It definitely makes sense to me that you might feel a sort of letdown or sadness at this point (though I have yet to experience this myself, haha, given the many payments still ahead of me). My best friend always reminds me that no matter how we’re feeling in a given moment, it’s important to recognize that that feeling will not last forever: it’s temporary, just like whatever situation we’re facing. And that’s true for you now too: in a month or two or three from now, you will have discovered new goals and/or a new way of looking at things, and everything will feel different. As you say, you have the chance now to figure out what really matters and tackle it. I’m excited to find out what you do next! 🙂


  3. Fervent Finance says:

    Congrats! And great perspective. I am definitely one that needs to think about money less and concentrate on other things that will feel more fulfilling. But I love spreadsheets and personal finances so much! 🙂 Have a nice weekend.


  4. Kara says:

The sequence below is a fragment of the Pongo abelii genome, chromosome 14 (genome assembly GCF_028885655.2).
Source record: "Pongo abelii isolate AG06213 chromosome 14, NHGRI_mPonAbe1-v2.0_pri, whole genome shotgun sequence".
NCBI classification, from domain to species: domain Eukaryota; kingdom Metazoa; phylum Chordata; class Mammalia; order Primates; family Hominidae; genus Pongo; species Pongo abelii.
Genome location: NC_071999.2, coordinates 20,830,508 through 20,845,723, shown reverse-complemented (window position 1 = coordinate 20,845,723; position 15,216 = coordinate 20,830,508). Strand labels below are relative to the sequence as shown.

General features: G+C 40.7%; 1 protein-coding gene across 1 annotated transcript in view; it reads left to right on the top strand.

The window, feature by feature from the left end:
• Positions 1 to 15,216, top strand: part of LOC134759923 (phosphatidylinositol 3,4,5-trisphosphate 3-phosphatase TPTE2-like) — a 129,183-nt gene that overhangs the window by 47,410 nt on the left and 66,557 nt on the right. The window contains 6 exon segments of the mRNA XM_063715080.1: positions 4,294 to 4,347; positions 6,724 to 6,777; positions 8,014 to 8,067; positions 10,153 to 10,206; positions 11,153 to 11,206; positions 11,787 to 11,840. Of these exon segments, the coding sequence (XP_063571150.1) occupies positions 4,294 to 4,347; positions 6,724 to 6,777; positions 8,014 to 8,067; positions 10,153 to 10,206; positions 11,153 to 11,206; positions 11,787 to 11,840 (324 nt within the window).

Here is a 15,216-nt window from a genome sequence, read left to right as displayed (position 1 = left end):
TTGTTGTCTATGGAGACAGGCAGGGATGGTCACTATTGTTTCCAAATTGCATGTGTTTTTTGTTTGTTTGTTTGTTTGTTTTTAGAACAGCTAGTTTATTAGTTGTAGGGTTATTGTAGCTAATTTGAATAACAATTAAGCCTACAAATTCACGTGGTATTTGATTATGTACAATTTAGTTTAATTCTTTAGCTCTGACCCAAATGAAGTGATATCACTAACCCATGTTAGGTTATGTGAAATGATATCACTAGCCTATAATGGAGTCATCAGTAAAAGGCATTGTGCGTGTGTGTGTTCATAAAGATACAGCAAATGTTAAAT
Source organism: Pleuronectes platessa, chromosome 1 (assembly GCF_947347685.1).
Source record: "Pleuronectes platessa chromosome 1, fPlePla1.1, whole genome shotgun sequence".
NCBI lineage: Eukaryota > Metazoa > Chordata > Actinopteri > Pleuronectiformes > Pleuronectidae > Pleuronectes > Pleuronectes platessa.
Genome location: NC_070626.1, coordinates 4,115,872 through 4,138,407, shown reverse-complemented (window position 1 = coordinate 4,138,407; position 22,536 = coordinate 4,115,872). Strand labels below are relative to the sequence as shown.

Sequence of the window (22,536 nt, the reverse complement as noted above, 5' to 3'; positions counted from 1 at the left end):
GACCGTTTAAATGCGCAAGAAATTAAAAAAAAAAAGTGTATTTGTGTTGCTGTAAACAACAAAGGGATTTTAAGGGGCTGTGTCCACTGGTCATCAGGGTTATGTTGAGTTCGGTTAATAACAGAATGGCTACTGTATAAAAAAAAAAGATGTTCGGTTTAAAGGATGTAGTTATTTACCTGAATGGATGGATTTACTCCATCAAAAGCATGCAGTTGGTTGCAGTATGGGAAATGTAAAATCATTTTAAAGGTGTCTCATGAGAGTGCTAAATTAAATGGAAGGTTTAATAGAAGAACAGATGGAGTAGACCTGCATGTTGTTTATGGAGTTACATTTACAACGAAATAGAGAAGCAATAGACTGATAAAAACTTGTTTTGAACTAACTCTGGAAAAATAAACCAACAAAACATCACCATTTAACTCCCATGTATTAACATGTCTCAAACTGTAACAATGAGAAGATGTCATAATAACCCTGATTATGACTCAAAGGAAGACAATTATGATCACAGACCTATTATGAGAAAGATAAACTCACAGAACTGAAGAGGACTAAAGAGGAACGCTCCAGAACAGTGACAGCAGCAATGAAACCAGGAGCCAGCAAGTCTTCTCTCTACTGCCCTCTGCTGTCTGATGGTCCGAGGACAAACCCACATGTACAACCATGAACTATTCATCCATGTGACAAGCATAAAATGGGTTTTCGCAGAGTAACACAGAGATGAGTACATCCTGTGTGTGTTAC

I totally relate! I paid off 13K in 7 months last year, and spent the rest of the year playing catch up with my savings. This year, I’ve finally had enough room to breathe and I realized: I’m not supper happy with my work. Yes, my debt is gone and that’s amazing, but the day to day of my life is not at it’s best. Now there’s a new project to do- find a better paying, better for me job. It’s scary, because it involves a lot of risk, but it’s something that has to be done.

    Sounds like you’re in a similar spot- trying to find more meaning, and a new, healthier direction to point your life in. Feel free to shoot me an email if you want to talk through this new period!


  5. Amanda S @ Passionately Simple Life says:

    Money is an object yet there are way too many emotions always attached to it. There have been times where I have even felt guilty for spending money on my needs. But that’s what money does. It’s definitely a lifelong battle for me and it seems now more than ever, I’m starting to realize more people also face the same upward climb. Thanks for sharing.


  6. ZJ Thorne says:

    Congrats on this milestone! Figuring out what next, after money issues are cleared up can be a difficult journey into yourself. Some lessons will repeat themselves through the years. It can be frustrating, but variations on a theme reveal what your heart truly needs to understand.

    (And I was delighted to hear that another queer lady is blogging in the financial freedom space)